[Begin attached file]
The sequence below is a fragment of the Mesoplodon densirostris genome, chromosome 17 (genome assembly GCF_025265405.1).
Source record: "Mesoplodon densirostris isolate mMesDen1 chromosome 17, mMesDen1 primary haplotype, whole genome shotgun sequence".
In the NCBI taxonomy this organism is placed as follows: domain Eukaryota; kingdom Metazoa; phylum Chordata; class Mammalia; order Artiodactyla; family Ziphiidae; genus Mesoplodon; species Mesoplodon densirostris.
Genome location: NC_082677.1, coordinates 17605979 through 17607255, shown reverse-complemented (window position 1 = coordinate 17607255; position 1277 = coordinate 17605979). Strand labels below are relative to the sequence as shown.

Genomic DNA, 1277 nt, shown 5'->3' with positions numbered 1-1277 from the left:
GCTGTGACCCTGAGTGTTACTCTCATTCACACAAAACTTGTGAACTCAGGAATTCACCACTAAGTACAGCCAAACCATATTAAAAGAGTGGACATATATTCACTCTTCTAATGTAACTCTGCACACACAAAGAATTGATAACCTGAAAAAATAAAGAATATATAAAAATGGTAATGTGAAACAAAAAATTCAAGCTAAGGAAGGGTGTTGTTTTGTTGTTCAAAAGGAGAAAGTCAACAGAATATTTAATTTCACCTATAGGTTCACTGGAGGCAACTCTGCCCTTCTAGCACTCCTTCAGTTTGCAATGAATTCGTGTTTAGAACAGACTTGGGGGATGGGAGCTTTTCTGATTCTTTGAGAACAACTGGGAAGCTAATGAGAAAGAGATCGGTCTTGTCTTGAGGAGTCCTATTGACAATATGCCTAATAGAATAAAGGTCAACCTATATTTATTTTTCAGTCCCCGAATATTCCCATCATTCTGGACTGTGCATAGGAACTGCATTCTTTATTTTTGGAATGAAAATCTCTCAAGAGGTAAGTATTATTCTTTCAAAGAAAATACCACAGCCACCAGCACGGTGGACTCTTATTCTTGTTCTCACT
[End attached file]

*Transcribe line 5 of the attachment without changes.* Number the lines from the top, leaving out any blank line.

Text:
Genomic DNA, 1277 nt, shown 5'->3' with positions numbered 1-1277 from the left: